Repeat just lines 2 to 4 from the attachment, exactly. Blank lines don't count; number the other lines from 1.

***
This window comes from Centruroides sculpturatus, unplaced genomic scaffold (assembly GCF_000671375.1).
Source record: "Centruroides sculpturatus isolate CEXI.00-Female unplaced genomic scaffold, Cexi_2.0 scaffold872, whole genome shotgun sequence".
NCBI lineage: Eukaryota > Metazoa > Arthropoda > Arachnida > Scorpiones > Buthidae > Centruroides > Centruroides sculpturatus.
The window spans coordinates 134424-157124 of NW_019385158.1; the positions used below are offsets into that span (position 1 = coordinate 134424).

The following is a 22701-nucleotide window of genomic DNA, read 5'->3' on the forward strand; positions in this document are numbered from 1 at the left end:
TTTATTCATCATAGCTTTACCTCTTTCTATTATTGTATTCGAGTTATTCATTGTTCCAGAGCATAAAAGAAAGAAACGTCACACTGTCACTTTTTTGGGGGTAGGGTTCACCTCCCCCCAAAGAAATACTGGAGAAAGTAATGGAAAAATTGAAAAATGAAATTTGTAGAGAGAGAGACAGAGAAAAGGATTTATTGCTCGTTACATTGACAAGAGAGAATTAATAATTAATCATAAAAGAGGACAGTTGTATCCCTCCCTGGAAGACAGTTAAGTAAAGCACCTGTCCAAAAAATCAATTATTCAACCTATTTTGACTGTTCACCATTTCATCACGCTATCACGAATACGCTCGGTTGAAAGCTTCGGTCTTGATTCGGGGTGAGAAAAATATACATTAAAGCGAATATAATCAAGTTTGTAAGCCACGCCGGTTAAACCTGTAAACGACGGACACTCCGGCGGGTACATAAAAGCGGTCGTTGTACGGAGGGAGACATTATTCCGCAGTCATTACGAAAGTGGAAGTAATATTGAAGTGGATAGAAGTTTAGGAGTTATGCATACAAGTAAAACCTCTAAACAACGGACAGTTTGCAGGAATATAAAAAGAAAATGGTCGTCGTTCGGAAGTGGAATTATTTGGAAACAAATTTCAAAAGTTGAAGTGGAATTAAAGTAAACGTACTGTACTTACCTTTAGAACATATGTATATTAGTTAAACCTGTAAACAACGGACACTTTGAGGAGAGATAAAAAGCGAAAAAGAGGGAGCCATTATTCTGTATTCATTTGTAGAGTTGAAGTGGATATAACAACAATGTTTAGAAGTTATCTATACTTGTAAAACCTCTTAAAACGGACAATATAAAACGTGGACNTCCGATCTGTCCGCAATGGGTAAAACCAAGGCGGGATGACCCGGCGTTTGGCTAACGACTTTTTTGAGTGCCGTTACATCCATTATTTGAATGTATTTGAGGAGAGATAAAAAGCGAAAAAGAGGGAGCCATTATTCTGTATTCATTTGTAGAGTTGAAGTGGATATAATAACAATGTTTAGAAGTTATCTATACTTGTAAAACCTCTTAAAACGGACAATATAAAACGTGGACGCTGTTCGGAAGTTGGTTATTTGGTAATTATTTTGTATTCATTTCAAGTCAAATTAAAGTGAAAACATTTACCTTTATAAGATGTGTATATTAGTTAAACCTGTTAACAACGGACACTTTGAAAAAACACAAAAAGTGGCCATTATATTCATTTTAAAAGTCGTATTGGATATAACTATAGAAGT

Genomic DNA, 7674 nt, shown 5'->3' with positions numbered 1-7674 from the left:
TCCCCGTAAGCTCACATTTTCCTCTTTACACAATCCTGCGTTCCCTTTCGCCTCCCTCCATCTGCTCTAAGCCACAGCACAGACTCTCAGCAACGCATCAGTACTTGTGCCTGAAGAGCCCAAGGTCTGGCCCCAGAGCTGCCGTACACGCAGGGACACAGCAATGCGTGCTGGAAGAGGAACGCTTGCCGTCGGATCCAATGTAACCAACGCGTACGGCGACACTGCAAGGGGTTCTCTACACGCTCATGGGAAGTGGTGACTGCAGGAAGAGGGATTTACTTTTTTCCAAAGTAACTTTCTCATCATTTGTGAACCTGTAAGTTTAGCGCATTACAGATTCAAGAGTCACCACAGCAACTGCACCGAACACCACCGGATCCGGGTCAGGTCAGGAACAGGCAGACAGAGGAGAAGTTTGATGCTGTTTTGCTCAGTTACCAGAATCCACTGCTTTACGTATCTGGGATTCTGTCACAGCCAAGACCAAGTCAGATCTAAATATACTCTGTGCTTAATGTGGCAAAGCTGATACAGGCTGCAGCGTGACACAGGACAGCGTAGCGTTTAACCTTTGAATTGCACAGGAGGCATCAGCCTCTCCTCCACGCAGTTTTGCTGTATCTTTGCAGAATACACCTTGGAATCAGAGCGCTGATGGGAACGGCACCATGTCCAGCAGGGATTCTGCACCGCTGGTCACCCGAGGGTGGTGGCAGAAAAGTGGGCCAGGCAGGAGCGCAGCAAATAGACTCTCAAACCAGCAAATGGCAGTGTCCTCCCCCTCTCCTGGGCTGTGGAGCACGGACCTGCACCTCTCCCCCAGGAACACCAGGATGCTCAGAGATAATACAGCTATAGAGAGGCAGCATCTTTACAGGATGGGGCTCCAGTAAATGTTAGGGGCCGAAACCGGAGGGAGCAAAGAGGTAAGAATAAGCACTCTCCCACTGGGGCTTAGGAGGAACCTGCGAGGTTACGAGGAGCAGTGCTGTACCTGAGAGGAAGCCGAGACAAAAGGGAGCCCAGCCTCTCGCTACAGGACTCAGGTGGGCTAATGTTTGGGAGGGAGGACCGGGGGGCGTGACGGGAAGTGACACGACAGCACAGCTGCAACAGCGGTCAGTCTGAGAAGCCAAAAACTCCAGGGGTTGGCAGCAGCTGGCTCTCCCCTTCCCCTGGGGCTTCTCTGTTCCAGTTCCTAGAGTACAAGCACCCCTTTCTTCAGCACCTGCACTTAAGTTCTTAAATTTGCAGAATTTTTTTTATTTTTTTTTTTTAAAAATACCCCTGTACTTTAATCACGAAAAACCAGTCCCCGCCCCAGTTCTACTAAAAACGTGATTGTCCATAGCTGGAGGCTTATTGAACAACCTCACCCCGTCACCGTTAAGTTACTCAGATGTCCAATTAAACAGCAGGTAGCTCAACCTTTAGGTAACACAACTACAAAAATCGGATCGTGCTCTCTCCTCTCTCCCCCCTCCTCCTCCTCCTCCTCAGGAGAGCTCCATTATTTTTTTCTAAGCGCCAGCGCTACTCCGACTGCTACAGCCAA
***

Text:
Source record: "Centruroides sculpturatus isolate CEXI.00-Female unplaced genomic scaffold, Cexi_2.0 scaffold872, whole genome shotgun sequence".
NCBI lineage: Eukaryota > Metazoa > Arthropoda > Arachnida > Scorpiones > Buthidae > Centruroides > Centruroides sculpturatus.
The window spans coordinates 134424-157124 of NW_019385158.1; the positions used below are offsets into that span (position 1 = coordinate 134424).